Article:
compare today with the old days
We find that whole communities suddenly fix their minds upon one object, and go mad in its pursuit; that millions of
people become simultaneously impressed with one delusion, and run after it, till their attention is caught by some
new folly more captivating than the first. (from the introduction of Madness of Crowds) read a few of the chapters
of this book
Tulip bulb prices in 1637-Tulip Mania
1929 newspaper stories about the stock market
C.C. Julian California Story of Great Los Angeles Swindle
Swindle--One of the best book by Jules Tygiel Good book(I have read it)
Photo and a short story about Leadfield
The Emperor's New Clothes
The Great Diamond Hoax of 1872
Ida M. Tarbell's exposee of Standard Oil
Scams Involving Treasury Securities
Anthony "Tough Tino" De Angelis, perpetrator of the Great Salad Oil Swindle of the 1960s.
Billie Sol Estes obtained federal agriculture loans using phantom fertilizer tanks as collateral.
Robert "Fugitive Financier" Vesco
Have you ever tried to sell a diamond?
McKesson & Robbins scandal---Role of Samuel Broad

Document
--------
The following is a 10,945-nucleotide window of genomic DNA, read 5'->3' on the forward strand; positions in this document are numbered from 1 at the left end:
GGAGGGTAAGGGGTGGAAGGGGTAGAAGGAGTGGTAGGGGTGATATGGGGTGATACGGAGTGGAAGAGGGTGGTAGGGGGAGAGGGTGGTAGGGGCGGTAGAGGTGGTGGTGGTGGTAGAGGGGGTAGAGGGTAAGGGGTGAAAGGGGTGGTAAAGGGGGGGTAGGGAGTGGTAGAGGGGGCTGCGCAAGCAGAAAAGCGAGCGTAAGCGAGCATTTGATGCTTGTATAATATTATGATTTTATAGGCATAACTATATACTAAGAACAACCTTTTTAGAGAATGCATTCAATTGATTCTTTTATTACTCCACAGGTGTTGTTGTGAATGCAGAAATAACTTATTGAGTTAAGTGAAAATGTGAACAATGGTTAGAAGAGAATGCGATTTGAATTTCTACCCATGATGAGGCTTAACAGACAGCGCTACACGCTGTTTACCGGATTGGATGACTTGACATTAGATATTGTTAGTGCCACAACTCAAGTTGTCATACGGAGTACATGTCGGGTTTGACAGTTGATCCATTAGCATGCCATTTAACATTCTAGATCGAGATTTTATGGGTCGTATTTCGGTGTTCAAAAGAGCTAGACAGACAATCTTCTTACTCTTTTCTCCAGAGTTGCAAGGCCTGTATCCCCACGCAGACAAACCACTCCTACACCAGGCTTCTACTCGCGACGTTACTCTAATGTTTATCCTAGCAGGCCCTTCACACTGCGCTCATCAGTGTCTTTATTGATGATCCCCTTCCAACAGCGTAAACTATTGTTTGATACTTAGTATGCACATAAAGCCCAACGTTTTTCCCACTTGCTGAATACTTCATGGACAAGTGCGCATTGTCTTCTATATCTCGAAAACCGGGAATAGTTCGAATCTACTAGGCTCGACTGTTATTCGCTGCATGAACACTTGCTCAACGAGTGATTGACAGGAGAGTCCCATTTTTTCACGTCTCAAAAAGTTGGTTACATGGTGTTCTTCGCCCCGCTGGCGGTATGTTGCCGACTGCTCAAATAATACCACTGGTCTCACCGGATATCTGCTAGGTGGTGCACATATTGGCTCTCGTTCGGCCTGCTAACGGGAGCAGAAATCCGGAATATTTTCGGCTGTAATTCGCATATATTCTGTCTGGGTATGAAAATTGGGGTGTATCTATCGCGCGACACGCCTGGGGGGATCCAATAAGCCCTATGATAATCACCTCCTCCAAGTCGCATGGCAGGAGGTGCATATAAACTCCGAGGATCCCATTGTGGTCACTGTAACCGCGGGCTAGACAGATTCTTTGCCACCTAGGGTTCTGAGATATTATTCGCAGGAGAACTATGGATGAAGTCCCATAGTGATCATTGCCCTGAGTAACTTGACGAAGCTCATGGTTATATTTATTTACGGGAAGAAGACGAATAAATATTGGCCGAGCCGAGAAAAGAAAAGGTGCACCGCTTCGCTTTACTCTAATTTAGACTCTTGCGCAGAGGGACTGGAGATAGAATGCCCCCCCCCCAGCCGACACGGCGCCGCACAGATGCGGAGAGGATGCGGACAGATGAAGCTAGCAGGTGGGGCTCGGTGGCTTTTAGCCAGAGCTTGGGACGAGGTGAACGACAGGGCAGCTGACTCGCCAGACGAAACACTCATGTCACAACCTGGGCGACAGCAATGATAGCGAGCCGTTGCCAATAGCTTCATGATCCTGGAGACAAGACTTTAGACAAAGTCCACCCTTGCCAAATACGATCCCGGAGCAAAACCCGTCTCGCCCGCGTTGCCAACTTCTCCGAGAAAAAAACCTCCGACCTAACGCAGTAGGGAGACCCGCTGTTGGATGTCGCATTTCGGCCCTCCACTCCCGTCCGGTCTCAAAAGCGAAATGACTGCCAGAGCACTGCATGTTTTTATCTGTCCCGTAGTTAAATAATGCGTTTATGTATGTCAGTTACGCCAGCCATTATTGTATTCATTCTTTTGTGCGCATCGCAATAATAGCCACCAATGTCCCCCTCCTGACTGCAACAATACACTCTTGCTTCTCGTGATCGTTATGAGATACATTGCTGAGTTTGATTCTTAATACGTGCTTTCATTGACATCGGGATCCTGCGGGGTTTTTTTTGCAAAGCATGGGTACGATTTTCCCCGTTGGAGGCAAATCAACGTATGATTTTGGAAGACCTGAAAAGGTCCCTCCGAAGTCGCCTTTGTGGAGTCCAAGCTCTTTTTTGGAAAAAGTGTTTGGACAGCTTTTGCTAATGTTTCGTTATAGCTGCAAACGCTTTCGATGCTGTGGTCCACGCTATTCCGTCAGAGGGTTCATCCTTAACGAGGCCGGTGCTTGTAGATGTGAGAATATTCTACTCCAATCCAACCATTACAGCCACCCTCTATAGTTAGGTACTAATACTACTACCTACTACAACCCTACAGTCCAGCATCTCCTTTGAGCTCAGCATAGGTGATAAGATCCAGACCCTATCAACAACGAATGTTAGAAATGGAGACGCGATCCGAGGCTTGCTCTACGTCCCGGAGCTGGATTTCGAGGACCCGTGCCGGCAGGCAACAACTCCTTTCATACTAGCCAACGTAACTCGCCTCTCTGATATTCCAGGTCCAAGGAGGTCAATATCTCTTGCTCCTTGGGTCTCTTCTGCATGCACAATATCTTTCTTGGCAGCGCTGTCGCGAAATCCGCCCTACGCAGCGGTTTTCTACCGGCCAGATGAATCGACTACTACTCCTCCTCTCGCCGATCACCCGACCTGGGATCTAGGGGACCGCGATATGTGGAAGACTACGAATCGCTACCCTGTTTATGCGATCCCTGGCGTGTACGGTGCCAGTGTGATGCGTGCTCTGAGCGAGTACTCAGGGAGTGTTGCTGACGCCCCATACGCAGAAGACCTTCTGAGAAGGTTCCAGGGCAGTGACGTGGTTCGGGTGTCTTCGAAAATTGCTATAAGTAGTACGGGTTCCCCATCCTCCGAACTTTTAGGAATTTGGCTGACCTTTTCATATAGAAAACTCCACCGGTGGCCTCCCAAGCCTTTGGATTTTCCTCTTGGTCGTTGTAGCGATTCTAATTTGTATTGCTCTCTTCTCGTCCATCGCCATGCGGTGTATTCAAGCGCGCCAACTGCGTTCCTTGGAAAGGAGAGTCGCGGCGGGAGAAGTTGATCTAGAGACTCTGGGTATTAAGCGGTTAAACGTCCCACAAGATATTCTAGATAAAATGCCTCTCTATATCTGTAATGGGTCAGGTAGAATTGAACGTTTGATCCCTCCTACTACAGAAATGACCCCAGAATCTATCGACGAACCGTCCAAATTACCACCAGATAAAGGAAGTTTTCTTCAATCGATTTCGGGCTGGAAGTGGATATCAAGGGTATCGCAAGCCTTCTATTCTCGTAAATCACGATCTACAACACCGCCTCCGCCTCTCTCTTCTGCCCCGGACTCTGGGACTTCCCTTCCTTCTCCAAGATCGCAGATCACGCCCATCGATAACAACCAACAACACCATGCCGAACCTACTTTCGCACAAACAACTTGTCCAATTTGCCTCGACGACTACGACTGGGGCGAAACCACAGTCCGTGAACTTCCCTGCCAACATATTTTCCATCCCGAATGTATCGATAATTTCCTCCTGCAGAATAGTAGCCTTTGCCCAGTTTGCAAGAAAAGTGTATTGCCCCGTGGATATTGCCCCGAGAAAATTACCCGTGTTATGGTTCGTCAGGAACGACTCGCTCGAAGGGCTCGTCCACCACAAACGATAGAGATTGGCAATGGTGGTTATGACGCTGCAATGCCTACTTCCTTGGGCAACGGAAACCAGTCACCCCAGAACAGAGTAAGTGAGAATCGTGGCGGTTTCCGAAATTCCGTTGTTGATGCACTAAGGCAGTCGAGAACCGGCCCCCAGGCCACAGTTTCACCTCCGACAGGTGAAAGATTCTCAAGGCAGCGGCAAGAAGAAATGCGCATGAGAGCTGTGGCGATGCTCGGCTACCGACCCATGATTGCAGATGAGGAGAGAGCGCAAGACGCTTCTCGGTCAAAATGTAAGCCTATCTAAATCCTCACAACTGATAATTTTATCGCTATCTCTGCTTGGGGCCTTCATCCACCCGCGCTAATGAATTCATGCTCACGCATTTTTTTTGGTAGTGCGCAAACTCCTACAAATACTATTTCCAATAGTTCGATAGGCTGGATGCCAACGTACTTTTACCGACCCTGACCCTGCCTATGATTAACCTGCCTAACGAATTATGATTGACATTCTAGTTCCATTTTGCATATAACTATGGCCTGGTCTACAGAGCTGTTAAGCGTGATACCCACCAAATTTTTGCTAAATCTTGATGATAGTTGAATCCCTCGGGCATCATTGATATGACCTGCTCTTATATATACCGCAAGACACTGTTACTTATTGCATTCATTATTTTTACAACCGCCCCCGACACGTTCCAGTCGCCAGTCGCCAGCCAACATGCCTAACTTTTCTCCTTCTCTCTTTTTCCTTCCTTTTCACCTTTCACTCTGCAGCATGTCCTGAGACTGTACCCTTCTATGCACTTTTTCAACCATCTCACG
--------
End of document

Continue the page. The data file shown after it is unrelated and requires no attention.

Enron Jensen Quiz
Bob Jensen's "long" list of info -goes on forever
Equity Funding scam Stock Certificate
The Great Depression
Mirage of Multilevel Marketing
Herbalife This is the story of how Herbalife works.
Hoax Index--odd list
Museum of Hoax's--list by category - better than above link
Great Civil War Gold Hoax
Real Estate authors and where they ended up Another link - this is even better.
Bernard L. Madoff
Here we go again - NY Times story Times Lists of investors --click here WSJ list (See full Madoff Client
List) (this link is still good as of 2/13/2011) This is how it shows up: KLEIN FAMILY LIMITED PTNR (KFLP)
5513 NO MILITARY TRAIL #702 BOCA RATON, FL 33496 KLEIN FAMILY LTD PARTNERSHIP 5513 NO MILITAR
TRAIL BOCA RATON, FL 33496 KLEIN TEXAS FAMILY LTD C/O SAM KLEIN 5513 NORTH MILITARY TRAIL #702
BOCA RATON, FL 33496 KLUFER FAMILY TRUST 720 MILTON RD N 1A RYE, NY 10580 LUFER FAMILY TRUST
238 MAMARONECK ROAD SCARSDALE, NY 10583 KMJ ASSOCIATES LLC EXECUTIVE PLAZA 3443 HIGHWAY
66 NEPTUNE, NJ 07753 KML ASSET MGMT LLC II PO BOX 1269 NO PLAINFIELD, NJ 07061 KML ASSOCIATES
LLC EXECUTIVE PLAZA 3443 HIGHWAY 66 NEPTUNE, NJ 07753 KOMMIT PARTNERS C/O RICHARD KOMMIT
342A BOYLSTON STREET NEWTON, MA 02459 KOMMIT PARTNERS C/O RICHARD KOMMIT 19 ABBOTSFORD
ROAD BROOKLINE, MA 02446 KONDI FAMILY INVESTMENT PARTNERSHIP C/O EDWARD AND WENJA KONDI
105 VINTAGE ISLE LANE PALM BEACH GARDENS, FL 33418 KONIGSBERG & WOLF ATTN: PAUL
KONIGSBERG 440 PARK 163 pages of names
List of Victims
KL Group - Another hedge fund fraud